If We Could Turn Back Time

In the morning gleam of Doodleberry’s Home for Old Biddies and Coots, the air thrums with anticipation of the day’s breakfast, a carnival of culinary craziness cooked up by Head Nurse Bertha. Fresh from discussing the day’s weather with the paperboy (prediction: freak hail in the afternoon), Bertha galumphs into the dining room, her eclectic mismatched socks bobbing under her scrubs.

“Alice in Wonderland theme today,” she announces as she plops down trays of very tiny cakes and bottles labeled “Drink Me”. The hypnotic aroma of edible oddities wafts through the room.

“Good grief, Berty,” exclaims Gerty, picking at a shrink-wrapped clock tart, “I reckon I oughta be late for a very important date after this concoction!” Gerty loves a good jab, her eyes twinkle in mischief.

“In my day,” Deloris drawls, her aquiline nose wrinkling as she prods the tray’s offerings, “Francis and I held tea parties, not psychedelic journeys.”

“Maybe it’ll spice up the place,” Jerome grumbles. His past in the Air Force means he’s no stranger to strange grub.

“Listen up, tribe of Methuselah,” Bertha then declares, “Today’s conversation: if we could turn back time, what would we change?”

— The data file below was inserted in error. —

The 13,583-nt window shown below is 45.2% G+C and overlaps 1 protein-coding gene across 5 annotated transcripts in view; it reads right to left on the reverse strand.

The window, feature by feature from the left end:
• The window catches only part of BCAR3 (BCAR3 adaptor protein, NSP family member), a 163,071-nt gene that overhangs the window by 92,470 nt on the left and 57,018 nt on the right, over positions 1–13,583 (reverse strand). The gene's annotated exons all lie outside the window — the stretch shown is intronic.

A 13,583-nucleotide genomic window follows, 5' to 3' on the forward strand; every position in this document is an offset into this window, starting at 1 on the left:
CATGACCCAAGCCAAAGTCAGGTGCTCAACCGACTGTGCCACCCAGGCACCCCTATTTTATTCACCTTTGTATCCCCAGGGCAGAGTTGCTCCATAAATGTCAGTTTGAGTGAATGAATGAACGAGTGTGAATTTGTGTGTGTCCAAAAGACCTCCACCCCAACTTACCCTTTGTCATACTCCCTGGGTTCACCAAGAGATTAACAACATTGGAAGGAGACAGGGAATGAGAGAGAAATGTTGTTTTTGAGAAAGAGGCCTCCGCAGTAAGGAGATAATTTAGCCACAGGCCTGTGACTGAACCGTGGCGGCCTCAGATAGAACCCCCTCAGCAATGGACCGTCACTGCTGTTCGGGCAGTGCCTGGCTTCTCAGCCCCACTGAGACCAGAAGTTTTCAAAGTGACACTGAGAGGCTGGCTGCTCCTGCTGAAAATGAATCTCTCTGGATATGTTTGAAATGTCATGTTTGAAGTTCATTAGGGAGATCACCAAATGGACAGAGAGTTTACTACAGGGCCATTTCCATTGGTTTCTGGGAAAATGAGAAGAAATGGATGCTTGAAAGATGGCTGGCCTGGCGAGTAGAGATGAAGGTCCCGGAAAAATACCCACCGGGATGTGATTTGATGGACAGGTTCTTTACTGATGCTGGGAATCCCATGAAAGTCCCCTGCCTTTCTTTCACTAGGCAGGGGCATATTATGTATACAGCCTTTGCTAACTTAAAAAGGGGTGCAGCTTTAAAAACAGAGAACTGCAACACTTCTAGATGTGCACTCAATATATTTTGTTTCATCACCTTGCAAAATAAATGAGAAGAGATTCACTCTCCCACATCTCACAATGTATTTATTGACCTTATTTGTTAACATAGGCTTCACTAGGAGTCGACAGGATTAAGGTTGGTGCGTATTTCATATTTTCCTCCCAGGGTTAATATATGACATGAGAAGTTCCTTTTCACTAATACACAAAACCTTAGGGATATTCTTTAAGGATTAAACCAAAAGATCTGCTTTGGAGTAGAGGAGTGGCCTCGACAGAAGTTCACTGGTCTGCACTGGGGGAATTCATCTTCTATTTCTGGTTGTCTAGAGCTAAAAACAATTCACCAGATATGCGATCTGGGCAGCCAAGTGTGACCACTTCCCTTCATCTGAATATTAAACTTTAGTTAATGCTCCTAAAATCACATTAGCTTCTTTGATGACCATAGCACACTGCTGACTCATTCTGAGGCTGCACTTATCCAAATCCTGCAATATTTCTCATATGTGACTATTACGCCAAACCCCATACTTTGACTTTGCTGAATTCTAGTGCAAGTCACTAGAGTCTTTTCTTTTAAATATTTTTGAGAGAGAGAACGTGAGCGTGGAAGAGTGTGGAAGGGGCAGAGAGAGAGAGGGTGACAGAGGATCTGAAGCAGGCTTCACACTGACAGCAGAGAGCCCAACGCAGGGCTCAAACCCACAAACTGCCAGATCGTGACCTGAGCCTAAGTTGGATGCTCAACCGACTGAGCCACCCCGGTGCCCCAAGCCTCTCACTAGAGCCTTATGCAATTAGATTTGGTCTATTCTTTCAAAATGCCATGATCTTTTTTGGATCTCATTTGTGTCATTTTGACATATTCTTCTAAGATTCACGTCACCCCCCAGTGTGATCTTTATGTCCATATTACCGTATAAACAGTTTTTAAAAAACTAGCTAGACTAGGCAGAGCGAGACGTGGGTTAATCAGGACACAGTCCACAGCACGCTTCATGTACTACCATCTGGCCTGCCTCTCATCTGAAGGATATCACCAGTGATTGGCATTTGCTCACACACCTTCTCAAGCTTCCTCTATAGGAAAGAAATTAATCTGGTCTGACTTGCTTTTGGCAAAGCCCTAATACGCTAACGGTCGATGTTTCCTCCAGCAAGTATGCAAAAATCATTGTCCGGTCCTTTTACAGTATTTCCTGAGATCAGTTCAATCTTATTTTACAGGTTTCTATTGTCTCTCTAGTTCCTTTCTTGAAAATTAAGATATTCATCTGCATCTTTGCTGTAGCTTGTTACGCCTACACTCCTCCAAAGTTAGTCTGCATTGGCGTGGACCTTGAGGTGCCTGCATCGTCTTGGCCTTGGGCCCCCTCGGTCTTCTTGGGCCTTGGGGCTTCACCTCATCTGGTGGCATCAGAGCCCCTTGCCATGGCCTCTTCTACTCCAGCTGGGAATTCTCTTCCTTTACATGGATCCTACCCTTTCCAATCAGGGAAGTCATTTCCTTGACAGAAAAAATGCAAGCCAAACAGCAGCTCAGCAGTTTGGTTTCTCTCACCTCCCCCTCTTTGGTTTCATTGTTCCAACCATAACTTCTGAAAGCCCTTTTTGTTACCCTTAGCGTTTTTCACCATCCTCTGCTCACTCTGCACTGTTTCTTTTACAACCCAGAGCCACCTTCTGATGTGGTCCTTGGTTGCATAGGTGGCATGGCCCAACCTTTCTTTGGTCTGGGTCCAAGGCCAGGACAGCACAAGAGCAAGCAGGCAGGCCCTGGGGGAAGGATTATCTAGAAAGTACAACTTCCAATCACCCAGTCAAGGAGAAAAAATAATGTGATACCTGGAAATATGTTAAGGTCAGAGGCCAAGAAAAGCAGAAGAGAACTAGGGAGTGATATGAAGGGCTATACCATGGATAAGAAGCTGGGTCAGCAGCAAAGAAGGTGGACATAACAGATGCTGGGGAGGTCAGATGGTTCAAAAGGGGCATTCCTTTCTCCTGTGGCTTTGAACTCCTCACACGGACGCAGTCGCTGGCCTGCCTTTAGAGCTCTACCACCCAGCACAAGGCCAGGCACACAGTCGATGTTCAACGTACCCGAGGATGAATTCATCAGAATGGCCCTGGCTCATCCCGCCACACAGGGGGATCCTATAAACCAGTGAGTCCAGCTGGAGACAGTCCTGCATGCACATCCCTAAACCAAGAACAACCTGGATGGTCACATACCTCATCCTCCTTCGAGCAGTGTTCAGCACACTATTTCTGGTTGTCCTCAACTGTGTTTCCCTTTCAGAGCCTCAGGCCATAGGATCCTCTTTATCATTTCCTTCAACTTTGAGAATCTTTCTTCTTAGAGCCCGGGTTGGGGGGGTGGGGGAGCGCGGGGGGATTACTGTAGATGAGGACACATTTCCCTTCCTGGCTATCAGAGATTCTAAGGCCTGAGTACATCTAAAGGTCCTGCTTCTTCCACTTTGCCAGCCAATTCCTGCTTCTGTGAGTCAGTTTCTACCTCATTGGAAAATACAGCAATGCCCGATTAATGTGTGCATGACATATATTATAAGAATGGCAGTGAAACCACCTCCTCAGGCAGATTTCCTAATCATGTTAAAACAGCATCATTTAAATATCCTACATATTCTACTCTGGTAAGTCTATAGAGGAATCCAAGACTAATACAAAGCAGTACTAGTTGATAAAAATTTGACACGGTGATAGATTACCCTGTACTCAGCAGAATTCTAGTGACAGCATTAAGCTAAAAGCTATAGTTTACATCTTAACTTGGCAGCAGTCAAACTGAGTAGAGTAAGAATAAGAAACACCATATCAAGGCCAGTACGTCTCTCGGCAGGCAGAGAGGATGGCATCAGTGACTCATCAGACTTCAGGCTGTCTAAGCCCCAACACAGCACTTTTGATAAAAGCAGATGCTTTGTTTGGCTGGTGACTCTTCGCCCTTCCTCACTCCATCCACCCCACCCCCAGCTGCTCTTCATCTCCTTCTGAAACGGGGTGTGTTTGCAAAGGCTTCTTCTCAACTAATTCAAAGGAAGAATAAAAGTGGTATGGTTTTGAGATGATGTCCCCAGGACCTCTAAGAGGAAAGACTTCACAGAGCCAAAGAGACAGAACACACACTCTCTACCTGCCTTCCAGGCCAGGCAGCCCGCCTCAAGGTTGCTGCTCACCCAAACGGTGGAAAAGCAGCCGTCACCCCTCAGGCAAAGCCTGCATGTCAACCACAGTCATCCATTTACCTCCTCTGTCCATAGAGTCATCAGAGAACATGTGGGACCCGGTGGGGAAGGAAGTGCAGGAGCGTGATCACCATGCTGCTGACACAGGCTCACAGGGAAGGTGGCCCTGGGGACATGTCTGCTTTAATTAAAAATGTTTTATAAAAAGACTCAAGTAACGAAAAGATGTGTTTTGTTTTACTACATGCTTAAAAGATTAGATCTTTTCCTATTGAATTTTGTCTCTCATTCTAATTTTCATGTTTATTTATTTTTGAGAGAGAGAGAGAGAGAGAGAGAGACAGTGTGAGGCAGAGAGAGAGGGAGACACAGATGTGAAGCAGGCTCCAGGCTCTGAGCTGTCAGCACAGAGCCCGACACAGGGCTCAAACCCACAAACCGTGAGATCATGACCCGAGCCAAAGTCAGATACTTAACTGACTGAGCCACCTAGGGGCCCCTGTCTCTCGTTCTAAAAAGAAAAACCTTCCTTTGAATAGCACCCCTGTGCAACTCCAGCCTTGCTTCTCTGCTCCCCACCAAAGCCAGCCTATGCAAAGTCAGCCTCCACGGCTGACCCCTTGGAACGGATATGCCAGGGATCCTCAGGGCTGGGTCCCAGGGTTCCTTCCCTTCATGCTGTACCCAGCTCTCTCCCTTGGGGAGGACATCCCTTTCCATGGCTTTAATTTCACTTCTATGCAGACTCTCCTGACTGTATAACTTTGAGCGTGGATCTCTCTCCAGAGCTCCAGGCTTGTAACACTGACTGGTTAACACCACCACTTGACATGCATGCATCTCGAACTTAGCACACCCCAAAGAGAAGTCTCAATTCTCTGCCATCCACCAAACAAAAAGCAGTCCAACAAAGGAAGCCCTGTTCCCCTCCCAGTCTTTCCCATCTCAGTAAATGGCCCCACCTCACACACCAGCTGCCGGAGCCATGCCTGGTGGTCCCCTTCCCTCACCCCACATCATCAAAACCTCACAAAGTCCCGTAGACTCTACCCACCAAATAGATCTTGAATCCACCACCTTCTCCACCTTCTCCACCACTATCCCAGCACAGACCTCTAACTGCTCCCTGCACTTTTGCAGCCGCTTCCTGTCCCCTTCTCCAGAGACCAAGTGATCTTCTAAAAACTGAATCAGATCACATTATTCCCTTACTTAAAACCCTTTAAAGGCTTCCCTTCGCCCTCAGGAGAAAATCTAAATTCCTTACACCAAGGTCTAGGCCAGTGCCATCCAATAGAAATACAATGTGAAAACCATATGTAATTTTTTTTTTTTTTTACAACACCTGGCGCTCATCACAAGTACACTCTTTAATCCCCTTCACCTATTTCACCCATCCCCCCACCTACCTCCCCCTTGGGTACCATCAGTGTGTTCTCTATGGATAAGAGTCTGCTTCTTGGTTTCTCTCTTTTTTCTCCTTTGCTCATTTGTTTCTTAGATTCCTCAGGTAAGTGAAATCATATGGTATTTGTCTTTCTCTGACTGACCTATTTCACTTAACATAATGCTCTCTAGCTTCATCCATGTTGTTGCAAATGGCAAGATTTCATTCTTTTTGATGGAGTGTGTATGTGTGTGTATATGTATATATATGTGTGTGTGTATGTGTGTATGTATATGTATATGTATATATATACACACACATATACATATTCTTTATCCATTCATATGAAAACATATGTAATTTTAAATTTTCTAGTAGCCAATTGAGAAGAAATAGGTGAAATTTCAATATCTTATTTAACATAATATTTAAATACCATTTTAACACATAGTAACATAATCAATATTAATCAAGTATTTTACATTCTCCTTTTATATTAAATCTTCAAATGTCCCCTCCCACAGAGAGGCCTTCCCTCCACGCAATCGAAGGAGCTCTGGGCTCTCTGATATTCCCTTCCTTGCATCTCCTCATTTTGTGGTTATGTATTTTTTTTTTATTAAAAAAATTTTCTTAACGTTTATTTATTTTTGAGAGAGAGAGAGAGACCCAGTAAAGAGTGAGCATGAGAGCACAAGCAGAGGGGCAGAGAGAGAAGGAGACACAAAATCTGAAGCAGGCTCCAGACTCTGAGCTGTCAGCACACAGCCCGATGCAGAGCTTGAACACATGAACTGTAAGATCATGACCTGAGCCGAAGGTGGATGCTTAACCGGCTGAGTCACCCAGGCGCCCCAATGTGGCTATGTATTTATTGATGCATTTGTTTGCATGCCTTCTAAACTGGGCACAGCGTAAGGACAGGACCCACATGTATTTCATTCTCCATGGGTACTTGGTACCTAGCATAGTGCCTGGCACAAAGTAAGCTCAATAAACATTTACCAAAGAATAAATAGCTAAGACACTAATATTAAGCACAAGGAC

“I’d spend more time with Alice,” Gertrude says firmly, “being a single mum, I was always running on empty.”

“I’d tell Francis not to invest in that disco bowling alley,” muses Deloris, her posture radiating absolute certainty.

Jerome squints across the table, “I wouldn’t have joined the Air Force, maybe then…” he trails off, arms cross-guarding a soft spot.

“What’s this, Broody McBrooderson?” Bertha reappears, bearing more clock tarts now jam-packed with puree of Brussels sprouts. “Speed dating for the taste buds? I’ll choose the devil I know, thank you.”

Amid fork clinking and occasional groans, the tales continue.

“Look, fellow fossils,” Gerty claims, poppy seeds lodged in her dentures, “more time with Alice, that’s evolution: mothers and daughters surviving.”

But Deloris won’t have it. “No, Gerty, protecting investments, now that’s evolution. Francis and I had more kids, that’s real survival.”

“Oi, stop it, Dee, you’re hogging the survival race.” Jerome interjects, rolling his eyes. His love of contrariness more potent than the strange breakfast.

“Enough! Debating survival over psychedelic pastries won’t get us anywhere.” Bertha says, standing firm. “Turning back time’s about rectifying past vulnerabilities, not kicking others to the curb. Jer, you got it. Hold onto your loved ones tighter.”

The silence is broken by the odd crunch of a sprout tart as they digest her words.

It’s a carnival of humanity today at Doodleberry’s Home for Old Biddies and Coots, where weather forecasts and Alice-tribute breakfasts are as unpredictably delightful as the residents themselves, and living to argue another day is its own kind of beautiful madness.